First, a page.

without advance payment but with a request for a donation), he or she is
using the term incorrectly.  Public domain means no copyright -- no
exclusive rights.


    0.4  Let's look at those exclusive rights from the viewpoint of someone
who has legitimately purchased a single copy of a copyrighted computer
program.  For the moment, we'll have to ignore the fact that the program is
supposedly licensed, because the license changes things.  I'll explain that
later.  For now, assume you went to Fred's Diner and Software Mart and
bought a dozen eggs, cat food and a word processing program.  And for now,
assume the program is copyrighted.


    0.5  What can you do with this copyrighted software?  Let's start with
the obvious:  can you use it on your powerful Timex PC?  Is this a joke?
No.  Prior to 1980, my answer might have been No, you can't use it!
And people actually pay me for advice like that!  Well, think:  you take
the program into RAM.  What have you just done?  You've made a copy in RAM
-- in legalese, you've reproduced the work, in violation of the copyright
owner's exclusive right to reproduce.  (I better clarify something here:
the copyright owner is the person or company whose name appears in the
copyright notice on the box, or the disk or the first screen or wherever.
It may be the person who wrote the program, or it may be his boss, or it
may be a publishing company that bought the rights to the program.  But in
any case, it's not you.  When you buy a copy of the program, you do not
become the copyright owner.  You just own one copy.)


    0.6  Anyway, loading the program into RAM means making a copy.  The
Software Act of 1980 addressed this absurdity by allowing you to make a
copy if the copy "is created as an essential step in the utilization of the
computer program in conjunction with a machine and ... is used in no
other manner ... ."  By the way, somebody tell me what "a machine" means.
If you connect 5 PC's on a network is that "a machine" or several machines?
A related question is whether or not running software on a network
constitutes a performance.  The copyright owner has the exclusive right to
do that, remember?


    0.7  OK, so you bought this copyrighted program and you loaded it into
RAM or onto a hard disk without the FBI knocking on your door.  Now can you
make a backup copy?  YES.  The Software Act also provided that you can make
a backup copy, provided that it "is for archival purposes only ... ."  What
you cannot do, however, is give the archive copy to your friend so that you
and your pal both got the program for the price of one.  That violates the
copyright owner's exclusive right to distribute copies to the public.  Get
it?  You can, on the other hand, give both your original and backup to your
friend -- or sell it to him, or lend it to him, as long as you don't retain
a copy of the program you are selling.  Although the copyright owner has
the exclusive right to distribute (sell) copies of the program, that right
only applies to the first sale of any particular copy.  By analogy, if you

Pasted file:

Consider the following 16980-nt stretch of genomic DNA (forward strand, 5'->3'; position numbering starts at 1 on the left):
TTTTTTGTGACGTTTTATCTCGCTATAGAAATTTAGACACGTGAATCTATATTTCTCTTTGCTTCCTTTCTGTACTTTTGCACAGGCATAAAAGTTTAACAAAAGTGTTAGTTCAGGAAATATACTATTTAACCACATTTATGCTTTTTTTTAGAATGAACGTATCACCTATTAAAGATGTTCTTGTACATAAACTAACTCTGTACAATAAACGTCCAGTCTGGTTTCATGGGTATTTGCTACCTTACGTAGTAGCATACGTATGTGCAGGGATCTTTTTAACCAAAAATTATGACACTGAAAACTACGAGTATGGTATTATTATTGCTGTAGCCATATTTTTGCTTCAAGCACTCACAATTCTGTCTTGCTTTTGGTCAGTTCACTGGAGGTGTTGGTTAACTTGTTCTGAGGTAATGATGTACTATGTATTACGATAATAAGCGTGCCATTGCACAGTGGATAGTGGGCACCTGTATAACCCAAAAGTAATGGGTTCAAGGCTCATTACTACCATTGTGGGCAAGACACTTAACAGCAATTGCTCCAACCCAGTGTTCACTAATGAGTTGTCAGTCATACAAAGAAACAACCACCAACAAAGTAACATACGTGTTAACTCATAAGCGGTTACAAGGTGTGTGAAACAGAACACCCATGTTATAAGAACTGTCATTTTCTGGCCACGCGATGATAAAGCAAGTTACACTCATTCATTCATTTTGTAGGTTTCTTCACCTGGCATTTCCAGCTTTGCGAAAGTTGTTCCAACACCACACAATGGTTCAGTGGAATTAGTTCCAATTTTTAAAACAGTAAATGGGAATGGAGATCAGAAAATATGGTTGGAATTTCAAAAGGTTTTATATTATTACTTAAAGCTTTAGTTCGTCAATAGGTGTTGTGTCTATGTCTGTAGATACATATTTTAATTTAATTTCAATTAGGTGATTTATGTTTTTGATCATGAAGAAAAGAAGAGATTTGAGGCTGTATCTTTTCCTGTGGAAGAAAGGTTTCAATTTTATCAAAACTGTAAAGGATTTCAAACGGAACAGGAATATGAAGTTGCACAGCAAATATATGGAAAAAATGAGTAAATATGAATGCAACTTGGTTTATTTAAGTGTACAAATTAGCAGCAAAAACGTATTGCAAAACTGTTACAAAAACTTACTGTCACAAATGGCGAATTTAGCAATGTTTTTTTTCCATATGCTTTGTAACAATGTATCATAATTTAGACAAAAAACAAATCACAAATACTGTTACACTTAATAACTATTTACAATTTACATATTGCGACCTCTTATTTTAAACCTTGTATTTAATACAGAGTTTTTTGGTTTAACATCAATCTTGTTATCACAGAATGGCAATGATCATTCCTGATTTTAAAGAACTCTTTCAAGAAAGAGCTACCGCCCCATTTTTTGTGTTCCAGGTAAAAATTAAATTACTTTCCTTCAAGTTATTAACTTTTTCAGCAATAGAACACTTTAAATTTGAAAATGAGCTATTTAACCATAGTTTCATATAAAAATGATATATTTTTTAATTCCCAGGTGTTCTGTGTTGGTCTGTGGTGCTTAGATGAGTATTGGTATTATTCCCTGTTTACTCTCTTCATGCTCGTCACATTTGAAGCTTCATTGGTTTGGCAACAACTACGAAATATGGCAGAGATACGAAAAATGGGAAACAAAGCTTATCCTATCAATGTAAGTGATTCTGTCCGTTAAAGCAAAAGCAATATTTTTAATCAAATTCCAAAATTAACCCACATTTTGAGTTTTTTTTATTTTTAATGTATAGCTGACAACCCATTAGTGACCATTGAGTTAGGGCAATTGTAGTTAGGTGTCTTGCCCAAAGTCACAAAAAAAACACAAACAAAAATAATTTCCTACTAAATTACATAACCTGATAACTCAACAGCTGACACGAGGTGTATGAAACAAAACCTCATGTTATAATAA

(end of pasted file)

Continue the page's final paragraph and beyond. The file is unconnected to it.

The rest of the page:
buy a copyrighted book, you are free to sell your book to a friend.  The
copyright owner does not have the right to control resales.


    0.8  At this point, let me remind you that we have assumed that the
program you got at the store was sold to you, not licensed to you.
Licenses may change the rules.


    0.9  Now, you're a clever programmer, and you know the program could
run faster with some modifications.  You could also add graphics and an
interactive mode and lots of other stuff.  What does copyright law say
about your plans?  Well... several different things, actually.  First,
recall that the copyright owner has the exclusive right to make derivative
works.  A derivative work is a work based on one or more preexisting works.
It's easy to recognize derivative works when you think about music or
books.  If a book is copyrighted, derivative works could include a
screenplay, an abridged edition, or a translation into another language.
Derivative works of songs might be new arrangements (like the jazz version
of Love Potion Number 9), a movie soundtrack, or a written transcription,
or a "long version," (such as the fifteen minute version of "Wipe Out" with
an extended drum solo for dance parties).  In my opinion, you are making a
derivative work when you take the store-bought word processor and modify it
to perform differently.  The same would be true if you "translated" a COBOL
program into BASIC.  Those are copyright infringements -- you've horned in
on the copyright owner's exclusive right to make derivative works.  There
is, however, some breathing room.  The Software Act generously allows you
to "adapt" the code if the adaptation "is created as an essential step in
the utilization of the computer program in conjunction with a machine ..."
For example, you might have to modify the code to make it compatible with
your machine.


    0.10  Moving right along, let's assume your store-bought program is
copy protected, and you'd really like to make a backup copy.  You know this
nine-year-old whiz who can crack any copy-protection scheme faster than you
can rearrange a Rubix cube.  Is there a copyright violation if he succeeds?
There's room to argue here.  When you try to figure out if something is an
infringement, ask yourself, what exclusive right am I violating?  In this
case, not the right to make copies, and not the right to distribute copies.
Public performance and display have no relevance.  So the key question is